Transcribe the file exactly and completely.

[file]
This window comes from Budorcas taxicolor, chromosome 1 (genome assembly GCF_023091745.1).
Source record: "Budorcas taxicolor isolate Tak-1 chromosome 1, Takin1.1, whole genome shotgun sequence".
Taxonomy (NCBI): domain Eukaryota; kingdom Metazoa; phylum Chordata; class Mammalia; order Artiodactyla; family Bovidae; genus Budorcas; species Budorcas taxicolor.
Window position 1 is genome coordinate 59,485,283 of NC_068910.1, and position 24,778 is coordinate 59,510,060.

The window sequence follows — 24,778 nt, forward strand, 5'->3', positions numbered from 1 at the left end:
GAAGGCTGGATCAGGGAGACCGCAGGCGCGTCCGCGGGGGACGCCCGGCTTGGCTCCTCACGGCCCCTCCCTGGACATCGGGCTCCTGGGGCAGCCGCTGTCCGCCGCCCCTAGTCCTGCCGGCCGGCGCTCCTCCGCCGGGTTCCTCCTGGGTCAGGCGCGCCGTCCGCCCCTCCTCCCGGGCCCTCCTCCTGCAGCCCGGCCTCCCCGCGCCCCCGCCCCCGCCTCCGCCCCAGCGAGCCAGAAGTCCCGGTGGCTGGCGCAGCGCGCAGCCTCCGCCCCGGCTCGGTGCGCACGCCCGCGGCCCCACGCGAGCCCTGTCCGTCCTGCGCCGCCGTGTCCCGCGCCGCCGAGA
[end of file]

This window comes from Budorcas taxicolor, chromosome 1 (genome assembly GCF_023091745.1).
Source record: "Budorcas taxicolor isolate Tak-1 chromosome 1, Takin1.1, whole genome shotgun sequence".
Taxonomy (NCBI): domain Eukaryota; kingdom Metazoa; phylum Chordata; class Mammalia; order Artiodactyla; family Bovidae; genus Budorcas; species Budorcas taxicolor.
Window position 1 is genome coordinate 59,485,283 of NC_068910.1, and position 24,778 is coordinate 59,510,060.

The window sequence follows — 24,778 nt, forward strand, 5'->3', positions numbered from 1 at the left end:
GAAGGCTGGATCAGGGAGACCGCAGGCGCGTCCGCGGGGGACGCCCGGCTTGGCTCCTCACGGCCCCTCCCTGGACATCGGGCTCCTGGGGCAGCCGCTGTCCGCCGCCCCTAGTCCTGCCGGCCGGCGCTCCTCCGCCGGGTTCCTCCTGGGTCAGGCGCGCCGTCCGCCCCTCCTCCCGGGCCCTCCTCCTGCAGCCCGGCCTCCCCGCGCCCCCGCCCCCGCCTCCGCCCCAGCGAGCCAGAAGTCCCGGTGGCTGGCGCAGCGCGCAGCCTCCGCCCCGGCTCGGTGCGCACGCCCGCGGCCCCACGCGAGCCCTGTCCGTCCTGCGCCGCCGTGTCCCGCGCCGCCGAGA